Head an hour north of Boise, and you’ll find a stretch of the Payette river that contains some of the world’s most notorious class five rapids. Not many people dare to try their hand at kayaking this part of the river, but there are a few who dedicate their lives to running it daily. One of those people is, Ryan Bailey.
Better known as “Bailey”, he’s become a local legend in the kayaking community. With over twenty years of experience on the Payette, Bailey has committed his life to the river and to the tight knit town of Banks, Idaho.
Until this past year, Bailey spent his summers working as a USFS wildland firefighter, while also working odd jobs as a ranch hand, to support his kayaking obse...
Great white dunes march across the New Mexico desert.
From the tallest dune, some 60 ft tall, it’s hard to fathom the world around you. Climb skyward, and your eyes would meet a sea of white; 275 square miles to be precise - where corduroy ribs of pure gypsum rise and fall like an ocean frozen in time.
Approximately 10,000 years ago, thousands of years’ worth of rain and snowmelt carried this gypsum - known by rock nerds as calcium sulfate dihydrate, sidewalk artists as chalk, builders as the white stuff in drywall, and chemists as CaSO₄·2H₂O - to the bottom of this basin. Water filled the great depression and a rich, biologically diverse world came to life.
The white comes from the miraculous ...
While snakebites are a relatively rare occurrence, knowing how to prevent or treat one is a potentially lifesaving skill. This is especially true for those of us who spend a lot of our time outdoors, whether for work or recreation. The more you know, the better you can prepare if something should ever happen to you or a loved one. Below are some of our tips on what do.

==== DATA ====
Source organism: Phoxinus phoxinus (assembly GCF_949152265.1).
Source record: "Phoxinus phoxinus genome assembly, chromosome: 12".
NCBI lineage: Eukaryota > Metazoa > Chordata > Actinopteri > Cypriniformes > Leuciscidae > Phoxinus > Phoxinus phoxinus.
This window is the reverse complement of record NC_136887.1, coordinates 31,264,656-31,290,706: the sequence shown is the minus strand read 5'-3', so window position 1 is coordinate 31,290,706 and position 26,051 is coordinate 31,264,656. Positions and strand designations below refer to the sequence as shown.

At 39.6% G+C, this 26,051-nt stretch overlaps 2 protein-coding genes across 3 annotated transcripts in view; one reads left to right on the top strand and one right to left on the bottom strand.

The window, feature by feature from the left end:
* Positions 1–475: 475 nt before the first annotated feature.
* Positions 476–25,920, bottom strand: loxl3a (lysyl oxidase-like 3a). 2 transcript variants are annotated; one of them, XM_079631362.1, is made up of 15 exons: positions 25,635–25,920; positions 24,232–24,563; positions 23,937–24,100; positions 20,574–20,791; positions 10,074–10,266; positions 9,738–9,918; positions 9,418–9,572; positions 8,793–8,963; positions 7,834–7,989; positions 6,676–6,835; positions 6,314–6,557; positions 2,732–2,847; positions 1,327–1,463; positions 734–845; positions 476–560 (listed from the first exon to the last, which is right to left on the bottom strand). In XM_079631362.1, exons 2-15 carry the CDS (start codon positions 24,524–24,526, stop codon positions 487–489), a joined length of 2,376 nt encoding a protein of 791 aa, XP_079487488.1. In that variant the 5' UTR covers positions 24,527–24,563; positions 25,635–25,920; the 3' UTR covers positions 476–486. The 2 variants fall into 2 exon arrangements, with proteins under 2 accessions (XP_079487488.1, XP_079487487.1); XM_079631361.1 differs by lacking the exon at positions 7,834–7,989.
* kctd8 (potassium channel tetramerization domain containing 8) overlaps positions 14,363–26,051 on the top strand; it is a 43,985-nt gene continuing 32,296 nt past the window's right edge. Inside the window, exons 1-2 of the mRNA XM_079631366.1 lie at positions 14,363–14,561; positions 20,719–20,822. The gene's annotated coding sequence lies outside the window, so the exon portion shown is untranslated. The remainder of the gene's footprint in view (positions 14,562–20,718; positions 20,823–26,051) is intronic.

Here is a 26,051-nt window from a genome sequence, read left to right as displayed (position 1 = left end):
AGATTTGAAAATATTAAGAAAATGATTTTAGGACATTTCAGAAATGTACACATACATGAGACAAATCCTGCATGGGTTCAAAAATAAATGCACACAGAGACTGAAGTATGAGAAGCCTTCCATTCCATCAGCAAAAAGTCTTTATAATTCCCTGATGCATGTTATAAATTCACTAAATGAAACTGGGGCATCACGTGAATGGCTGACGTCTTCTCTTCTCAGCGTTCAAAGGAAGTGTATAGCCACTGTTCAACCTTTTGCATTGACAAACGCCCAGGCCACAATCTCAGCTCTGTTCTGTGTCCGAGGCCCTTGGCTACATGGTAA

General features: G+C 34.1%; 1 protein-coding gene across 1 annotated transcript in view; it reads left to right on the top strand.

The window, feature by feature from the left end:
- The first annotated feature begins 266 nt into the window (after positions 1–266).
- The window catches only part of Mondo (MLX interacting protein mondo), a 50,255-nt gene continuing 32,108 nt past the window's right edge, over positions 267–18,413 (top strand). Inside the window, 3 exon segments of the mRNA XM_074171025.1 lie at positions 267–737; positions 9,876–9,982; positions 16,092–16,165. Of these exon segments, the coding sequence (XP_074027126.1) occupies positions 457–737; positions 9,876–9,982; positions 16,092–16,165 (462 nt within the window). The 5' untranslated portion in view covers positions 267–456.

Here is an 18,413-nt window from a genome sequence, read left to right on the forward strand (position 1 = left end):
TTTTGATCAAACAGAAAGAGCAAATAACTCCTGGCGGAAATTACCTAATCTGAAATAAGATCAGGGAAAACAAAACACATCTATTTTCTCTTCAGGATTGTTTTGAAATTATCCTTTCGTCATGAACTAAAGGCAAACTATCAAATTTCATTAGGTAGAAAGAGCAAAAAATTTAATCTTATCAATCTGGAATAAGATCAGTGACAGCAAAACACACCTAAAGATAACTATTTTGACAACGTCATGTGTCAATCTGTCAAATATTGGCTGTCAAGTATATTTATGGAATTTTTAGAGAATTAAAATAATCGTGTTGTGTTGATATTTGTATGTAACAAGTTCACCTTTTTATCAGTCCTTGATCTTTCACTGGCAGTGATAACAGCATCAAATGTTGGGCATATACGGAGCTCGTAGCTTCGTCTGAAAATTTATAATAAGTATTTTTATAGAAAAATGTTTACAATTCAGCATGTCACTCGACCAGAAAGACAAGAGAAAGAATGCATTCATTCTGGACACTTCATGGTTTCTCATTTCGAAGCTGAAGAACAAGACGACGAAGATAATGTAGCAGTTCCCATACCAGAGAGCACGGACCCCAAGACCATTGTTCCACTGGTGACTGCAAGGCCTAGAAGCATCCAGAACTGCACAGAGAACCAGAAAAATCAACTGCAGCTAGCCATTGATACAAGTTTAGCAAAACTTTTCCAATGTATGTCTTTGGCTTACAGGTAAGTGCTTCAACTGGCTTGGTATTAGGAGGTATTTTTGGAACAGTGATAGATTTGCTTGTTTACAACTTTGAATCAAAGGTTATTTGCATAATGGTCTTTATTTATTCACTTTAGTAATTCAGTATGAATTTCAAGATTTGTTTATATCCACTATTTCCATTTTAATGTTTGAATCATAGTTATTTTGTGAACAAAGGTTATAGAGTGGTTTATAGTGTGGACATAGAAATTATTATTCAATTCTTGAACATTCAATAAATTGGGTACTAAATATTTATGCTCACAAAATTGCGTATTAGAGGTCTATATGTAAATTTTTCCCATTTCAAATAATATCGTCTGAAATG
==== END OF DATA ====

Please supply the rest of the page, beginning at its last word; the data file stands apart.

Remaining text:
First, when traveling through snake territory, or simply working outdoors, it’s best to dress appropriately for the conditions. One of the most important pieces should include a solid pair of boots and quality long pants.If you happen to cross pathson the trail or working around the backyard, this will be your first line of def...
This sticky, spicy, bourbon infused sauce is designed to add zing to a barbeque brisket or slow cooked meat dish – works great on ribs, chicken, salmon, or pork.
Prep Time: 5 minutes | Total: 25 minutes| Servings: Enough to cover a 5.5 lb brisket
2 tablespoons smoked spicy paprika
1/2 teaspoon cayenne pepper
1/4 cup organic apple cider vinegar
3 tablespoons organic tomato paste
1/2 cup organic DARK honey (taste changes if you use light honey)
1/2 cup organic molasses
1/2 cup brown sugar
2 teaspoons mustard powder
2-3 tablespoons high quality bourbon, or molasses-based rum
Optional: 2 star anise and 1 cinnamon stick
1. Add the paprika, cayenne pepper, vinegar, tomato paste, honey,...
Conservation isn’t abstract and ranching doesn’t reward those who disconnect themselves from nature. I learned these truths from Duke Phillips, or Big Duke, to his friends. For Big Duke and his family, ranching is a way of life.
Standing at a slim 6 foot, he carries the presence of a patriarch who has lived his dream, and still is. Crows-feet and weathered hands tell the story, one that began in the grasslands of Mexico as a young boy where Big Duke learned the ropes from his father and grandfather. You can read some of the story written across his hat, one built of beaver felt, tanned by a life in the sun, adorned by a silver pin of a sandhill crane. His silver belt buckle, dirt caked jeans ...